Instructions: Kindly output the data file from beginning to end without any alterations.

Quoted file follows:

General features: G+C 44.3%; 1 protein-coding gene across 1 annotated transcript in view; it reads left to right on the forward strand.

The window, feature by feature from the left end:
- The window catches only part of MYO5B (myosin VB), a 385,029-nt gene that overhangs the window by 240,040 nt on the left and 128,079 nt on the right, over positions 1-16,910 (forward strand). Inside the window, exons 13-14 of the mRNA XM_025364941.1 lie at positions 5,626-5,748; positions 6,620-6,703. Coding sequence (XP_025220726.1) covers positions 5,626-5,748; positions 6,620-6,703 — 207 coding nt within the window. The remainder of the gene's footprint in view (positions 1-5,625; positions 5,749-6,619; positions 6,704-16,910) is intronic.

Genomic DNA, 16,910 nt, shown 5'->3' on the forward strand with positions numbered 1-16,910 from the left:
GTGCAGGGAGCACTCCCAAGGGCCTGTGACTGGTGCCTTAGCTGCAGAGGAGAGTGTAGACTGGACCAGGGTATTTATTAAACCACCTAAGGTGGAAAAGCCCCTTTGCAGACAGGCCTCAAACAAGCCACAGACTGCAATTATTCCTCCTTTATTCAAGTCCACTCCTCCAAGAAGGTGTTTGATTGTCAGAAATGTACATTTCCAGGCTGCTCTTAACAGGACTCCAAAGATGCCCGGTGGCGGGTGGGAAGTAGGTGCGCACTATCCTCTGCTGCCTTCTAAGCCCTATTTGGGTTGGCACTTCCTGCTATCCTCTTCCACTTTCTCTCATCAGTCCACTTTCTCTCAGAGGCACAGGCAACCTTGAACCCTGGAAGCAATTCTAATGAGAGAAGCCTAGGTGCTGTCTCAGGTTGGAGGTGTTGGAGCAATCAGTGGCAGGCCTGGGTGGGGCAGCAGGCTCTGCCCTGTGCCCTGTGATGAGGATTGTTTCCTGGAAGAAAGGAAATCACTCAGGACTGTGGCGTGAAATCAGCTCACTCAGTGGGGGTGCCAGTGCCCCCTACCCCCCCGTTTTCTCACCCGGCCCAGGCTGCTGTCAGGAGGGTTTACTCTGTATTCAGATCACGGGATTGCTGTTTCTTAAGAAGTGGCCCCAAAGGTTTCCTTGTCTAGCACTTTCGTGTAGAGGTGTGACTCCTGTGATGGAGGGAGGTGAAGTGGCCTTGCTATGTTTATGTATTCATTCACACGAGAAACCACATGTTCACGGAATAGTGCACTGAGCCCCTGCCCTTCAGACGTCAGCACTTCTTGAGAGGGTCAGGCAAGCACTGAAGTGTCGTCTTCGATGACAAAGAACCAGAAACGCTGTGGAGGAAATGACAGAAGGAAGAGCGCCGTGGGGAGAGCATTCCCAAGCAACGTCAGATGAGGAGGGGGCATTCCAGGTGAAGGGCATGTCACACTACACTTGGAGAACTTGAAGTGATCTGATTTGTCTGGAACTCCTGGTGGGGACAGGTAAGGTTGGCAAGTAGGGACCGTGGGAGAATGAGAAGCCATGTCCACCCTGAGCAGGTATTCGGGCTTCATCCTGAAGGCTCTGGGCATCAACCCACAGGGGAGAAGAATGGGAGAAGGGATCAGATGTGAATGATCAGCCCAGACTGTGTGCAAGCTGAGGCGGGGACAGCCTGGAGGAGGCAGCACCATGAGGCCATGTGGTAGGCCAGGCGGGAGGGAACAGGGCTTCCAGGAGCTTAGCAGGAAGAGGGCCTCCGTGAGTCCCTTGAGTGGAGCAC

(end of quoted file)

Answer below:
General features: G+C 44.3%; 1 protein-coding gene across 1 annotated transcript in view; it reads left to right on the forward strand.

The window, feature by feature from the left end:
- The window catches only part of MYO5B (myosin VB), a 385,029-nt gene that overhangs the window by 240,040 nt on the left and 128,079 nt on the right, over positions 1-16,910 (forward strand). Inside the window, exons 13-14 of the mRNA XM_025364941.1 lie at positions 5,626-5,748; positions 6,620-6,703. Coding sequence (XP_025220726.1) covers positions 5,626-5,748; positions 6,620-6,703 — 207 coding nt within the window. The remainder of the gene's footprint in view (positions 1-5,625; positions 5,749-6,619; positions 6,704-16,910) is intronic.

Genomic DNA, 16,910 nt, shown 5'->3' on the forward strand with positions numbered 1-16,910 from the left:
GTGCAGGGAGCACTCCCAAGGGCCTGTGACTGGTGCCTTAGCTGCAGAGGAGAGTGTAGACTGGACCAGGGTATTTATTAAACCACCTAAGGTGGAAAAGCCCCTTTGCAGACAGGCCTCAAACAAGCCACAGACTGCAATTATTCCTCCTTTATTCAAGTCCACTCCTCCAAGAAGGTGTTTGATTGTCAGAAATGTACATTTCCAGGCTGCTCTTAACAGGACTCCAAAGATGCCCGGTGGCGGGTGGGAAGTAGGTGCGCACTATCCTCTGCTGCCTTCTAAGCCCTATTTGGGTTGGCACTTCCTGCTATCCTCTTCCACTTTCTCTCATCAGTCCACTTTCTCTCAGAGGCACAGGCAACCTTGAACCCTGGAAGCAATTCTAATGAGAGAAGCCTAGGTGCTGTCTCAGGTTGGAGGTGTTGGAGCAATCAGTGGCAGGCCTGGGTGGGGCAGCAGGCTCTGCCCTGTGCCCTGTGATGAGGATTGTTTCCTGGAAGAAAGGAAATCACTCAGGACTGTGGCGTGAAATCAGCTCACTCAGTGGGGGTGCCAGTGCCCCCTACCCCCCCGTTTTCTCACCCGGCCCAGGCTGCTGTCAGGAGGGTTTACTCTGTATTCAGATCACGGGATTGCTGTTTCTTAAGAAGTGGCCCCAAAGGTTTCCTTGTCTAGCACTTTCGTGTAGAGGTGTGACTCCTGTGATGGAGGGAGGTGAAGTGGCCTTGCTATGTTTATGTATTCATTCACACGAGAAACCACATGTTCACGGAATAGTGCACTGAGCCCCTGCCCTTCAGACGTCAGCACTTCTTGAGAGGGTCAGGCAAGCACTGAAGTGTCGTCTTCGATGACAAAGAACCAGAAACGCTGTGGAGGAAATGACAGAAGGAAGAGCGCCGTGGGGAGAGCATTCCCAAGCAACGTCAGATGAGGAGGGGGCATTCCAGGTGAAGGGCATGTCACACTACACTTGGAGAACTTGAAGTGATCTGATTTGTCTGGAACTCCTGGTGGGGACAGGTAAGGTTGGCAAGTAGGGACCGTGGGAGAATGAGAAGCCATGTCCACCCTGAGCAGGTATTCGGGCTTCATCCTGAAGGCTCTGGGCATCAACCCACAGGGGAGAAGAATGGGAGAAGGGATCAGATGTGAATGATCAGCCCAGACTGTGTGCAAGCTGAGGCGGGGACAGCCTGGAGGAGGCAGCACCATGAGGCCATGTGGTAGGCCAGGCGGGAGGGAACAGGGCTTCCAGGAGCTTAGCAGGAAGAGGGCCTCCGTGAGTCCCTTGAGTGGAGCAC